Thanks for the compliment, Harold - it's appreciated as I certainly don't qualify as a machinist by any means, but I manage to get a few things done - and I'm learning every day. The glass tube is a "Pyrex" type (borosilicate ?sp) from McMaster-Carr and is 5/8 od with a pretty heavy wall. All my other methods failed and resulted in shattered tubing, etc. I received this diamond disk, with a .010 edge, which cuts a little over .040 deep and has a .750 bore (made from aluminum). Had to make an arbor for it, but that really didn't take that long. The glass tubing was wrapped in *one* single layer of masking tape so it could be held in the 4-jaw on my lathe. Carefully indicated it to 0 runout (or let's say as close as I could get to 0 ), and mounted the motor to the top of the compound. As the compound has a t-slot in it, I swivelled it around so the slot was parallel to the ways of the lathe (in line with the crossfeed), and extended the compound out far enough to have a little overhang on the backside so I could clamp the backside of the motor mount to the compound. The front side of the motor was secured with a squeeze type bar clamp (down to the handle of the compound) with just enough tension to hold the motor securely. A gallon jug of water, with a small length of 1/8 tubing for a siphon hose was to supply the water and it was to be controlled simply by squeeze pressure with my fingers. Water jug set on top of the belt cover on the lathe gave me enough height for the siphon to work. At this point - I didn't actually know if I was going to have any luck or not, but rolled the carriage over to the end of the broken tubing to make a clean-up cut. Advance the cross-slide to the almost touch-off point. Fired up the disk motor, the lathe power, and started to let the water run. Carefully fed in the cross-slide to the touch-off point and just carefully kept feeding/watering/hoping. Going slow, as I didn't know what to expect. Shortly, plink - the rough/broken end simply fell down onto the paper towels I had laying on the ways for protection. Ya could'a *heard* me smiling.... Indicated over the 11/16 I needed for my second cut - and it worked as nicely as the first one. The lathe was turning at 164 RPM (I calculated 5/8 tubing to be about 26.8 SFPM) and the motor speed (fixed) for the disk is 1650 - with the OD of the disk being 2.190 (should be about 946 SFPM). I didn't want to spin the glass too fast, and didn't really have any simple means of disk speed - (and I couldn't find a feed&speed for cutting glass tubing :-) ) - but it all worked out. It's just another operation I now have a little bit of experience with - and just knowing I can do it, is what feels so good. Ken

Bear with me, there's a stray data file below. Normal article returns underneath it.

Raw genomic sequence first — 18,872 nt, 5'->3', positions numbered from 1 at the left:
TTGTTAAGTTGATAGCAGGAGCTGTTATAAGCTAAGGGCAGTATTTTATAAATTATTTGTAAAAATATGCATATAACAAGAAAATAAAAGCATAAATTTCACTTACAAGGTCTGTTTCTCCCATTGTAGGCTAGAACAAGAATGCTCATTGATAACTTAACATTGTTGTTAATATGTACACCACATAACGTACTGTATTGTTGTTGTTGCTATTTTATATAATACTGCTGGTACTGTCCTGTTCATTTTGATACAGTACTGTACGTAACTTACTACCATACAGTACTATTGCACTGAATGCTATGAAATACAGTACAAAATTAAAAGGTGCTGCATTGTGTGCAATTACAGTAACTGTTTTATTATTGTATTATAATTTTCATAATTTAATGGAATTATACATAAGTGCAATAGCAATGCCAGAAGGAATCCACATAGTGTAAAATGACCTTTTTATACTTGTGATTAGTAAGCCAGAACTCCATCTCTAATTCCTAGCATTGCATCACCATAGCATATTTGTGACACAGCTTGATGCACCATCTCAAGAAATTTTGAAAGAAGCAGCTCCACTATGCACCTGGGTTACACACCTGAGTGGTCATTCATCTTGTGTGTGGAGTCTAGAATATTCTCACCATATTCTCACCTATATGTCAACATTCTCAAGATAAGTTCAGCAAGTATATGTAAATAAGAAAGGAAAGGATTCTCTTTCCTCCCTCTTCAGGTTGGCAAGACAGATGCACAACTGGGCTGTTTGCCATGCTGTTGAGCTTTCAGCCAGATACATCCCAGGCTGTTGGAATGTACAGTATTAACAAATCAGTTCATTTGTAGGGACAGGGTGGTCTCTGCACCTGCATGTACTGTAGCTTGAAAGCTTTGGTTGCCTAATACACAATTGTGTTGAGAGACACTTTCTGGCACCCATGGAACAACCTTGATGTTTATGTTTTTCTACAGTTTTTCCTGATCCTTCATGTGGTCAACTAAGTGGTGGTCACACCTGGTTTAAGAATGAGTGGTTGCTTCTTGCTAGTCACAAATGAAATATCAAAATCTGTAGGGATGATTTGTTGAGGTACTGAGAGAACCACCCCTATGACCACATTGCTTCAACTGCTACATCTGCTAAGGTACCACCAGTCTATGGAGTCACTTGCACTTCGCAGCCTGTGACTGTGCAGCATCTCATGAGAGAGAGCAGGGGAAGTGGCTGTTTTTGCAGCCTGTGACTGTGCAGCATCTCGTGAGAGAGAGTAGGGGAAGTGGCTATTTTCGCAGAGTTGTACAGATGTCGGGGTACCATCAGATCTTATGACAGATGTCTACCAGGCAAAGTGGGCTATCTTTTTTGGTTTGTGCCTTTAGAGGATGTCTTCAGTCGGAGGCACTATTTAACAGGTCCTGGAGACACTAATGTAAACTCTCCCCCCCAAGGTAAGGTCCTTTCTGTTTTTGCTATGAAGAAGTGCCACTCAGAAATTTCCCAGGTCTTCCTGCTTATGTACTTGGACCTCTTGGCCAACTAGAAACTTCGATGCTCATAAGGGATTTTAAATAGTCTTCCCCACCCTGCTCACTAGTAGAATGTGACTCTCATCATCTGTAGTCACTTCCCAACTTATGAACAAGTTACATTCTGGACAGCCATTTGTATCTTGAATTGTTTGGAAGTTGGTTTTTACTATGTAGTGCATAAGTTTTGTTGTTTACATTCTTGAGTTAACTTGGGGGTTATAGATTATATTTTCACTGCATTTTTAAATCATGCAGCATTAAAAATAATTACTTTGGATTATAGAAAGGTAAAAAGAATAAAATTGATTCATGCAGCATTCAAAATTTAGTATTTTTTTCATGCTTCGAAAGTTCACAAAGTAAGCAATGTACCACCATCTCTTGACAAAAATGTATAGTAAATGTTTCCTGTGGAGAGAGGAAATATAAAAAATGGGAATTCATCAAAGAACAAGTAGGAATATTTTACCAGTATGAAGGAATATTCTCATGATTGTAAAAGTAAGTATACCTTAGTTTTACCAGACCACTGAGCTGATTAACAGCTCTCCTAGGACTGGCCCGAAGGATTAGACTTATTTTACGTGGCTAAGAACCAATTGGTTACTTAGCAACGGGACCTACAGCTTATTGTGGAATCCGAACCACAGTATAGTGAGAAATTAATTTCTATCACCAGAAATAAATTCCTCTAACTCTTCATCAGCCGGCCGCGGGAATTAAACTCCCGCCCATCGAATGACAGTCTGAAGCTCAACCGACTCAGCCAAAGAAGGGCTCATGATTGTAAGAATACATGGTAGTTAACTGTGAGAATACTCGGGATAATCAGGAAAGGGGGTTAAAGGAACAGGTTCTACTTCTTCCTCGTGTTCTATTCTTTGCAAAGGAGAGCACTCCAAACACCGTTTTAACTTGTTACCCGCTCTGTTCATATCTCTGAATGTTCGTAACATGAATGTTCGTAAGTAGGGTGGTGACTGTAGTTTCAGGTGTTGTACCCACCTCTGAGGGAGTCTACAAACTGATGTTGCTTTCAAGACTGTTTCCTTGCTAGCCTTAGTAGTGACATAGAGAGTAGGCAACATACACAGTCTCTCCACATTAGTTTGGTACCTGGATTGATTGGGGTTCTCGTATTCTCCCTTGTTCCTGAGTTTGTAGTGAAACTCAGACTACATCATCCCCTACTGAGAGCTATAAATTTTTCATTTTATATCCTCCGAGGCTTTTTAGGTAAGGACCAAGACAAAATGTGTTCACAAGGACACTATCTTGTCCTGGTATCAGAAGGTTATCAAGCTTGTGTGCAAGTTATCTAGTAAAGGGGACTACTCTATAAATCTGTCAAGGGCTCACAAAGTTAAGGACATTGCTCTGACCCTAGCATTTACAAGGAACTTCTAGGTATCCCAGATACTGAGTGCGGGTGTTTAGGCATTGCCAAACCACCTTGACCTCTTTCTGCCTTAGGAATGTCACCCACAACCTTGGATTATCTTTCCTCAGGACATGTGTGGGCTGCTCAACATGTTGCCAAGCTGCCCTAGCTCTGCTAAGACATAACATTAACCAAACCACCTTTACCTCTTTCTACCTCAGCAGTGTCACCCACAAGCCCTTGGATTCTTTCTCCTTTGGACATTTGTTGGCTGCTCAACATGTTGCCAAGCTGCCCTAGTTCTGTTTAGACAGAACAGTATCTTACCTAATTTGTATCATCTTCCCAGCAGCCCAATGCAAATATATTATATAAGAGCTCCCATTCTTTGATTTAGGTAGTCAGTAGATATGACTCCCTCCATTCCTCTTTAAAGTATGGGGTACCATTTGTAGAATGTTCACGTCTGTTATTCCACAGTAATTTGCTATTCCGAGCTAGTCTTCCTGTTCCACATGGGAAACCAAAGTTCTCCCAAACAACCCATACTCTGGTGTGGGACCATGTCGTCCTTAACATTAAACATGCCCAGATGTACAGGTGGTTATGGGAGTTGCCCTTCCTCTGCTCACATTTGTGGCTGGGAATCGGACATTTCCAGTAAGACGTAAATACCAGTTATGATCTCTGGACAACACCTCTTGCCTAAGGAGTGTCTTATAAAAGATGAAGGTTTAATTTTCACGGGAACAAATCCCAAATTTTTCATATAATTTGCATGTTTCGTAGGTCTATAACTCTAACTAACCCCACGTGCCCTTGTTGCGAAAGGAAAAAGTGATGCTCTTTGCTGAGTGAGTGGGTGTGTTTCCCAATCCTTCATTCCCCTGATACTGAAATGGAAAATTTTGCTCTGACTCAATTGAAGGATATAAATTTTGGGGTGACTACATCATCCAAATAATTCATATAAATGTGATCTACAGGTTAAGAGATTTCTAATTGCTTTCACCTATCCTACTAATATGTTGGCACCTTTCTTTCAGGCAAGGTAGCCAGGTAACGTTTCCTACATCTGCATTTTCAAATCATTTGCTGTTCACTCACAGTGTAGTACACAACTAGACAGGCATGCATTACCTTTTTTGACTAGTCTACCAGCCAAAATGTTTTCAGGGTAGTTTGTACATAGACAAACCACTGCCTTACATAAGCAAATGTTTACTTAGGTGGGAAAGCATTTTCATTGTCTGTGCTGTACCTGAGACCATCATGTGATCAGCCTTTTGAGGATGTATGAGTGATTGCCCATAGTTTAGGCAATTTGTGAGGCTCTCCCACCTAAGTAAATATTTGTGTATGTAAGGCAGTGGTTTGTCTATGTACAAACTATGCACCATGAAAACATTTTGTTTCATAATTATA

Reply to
Ken Sterling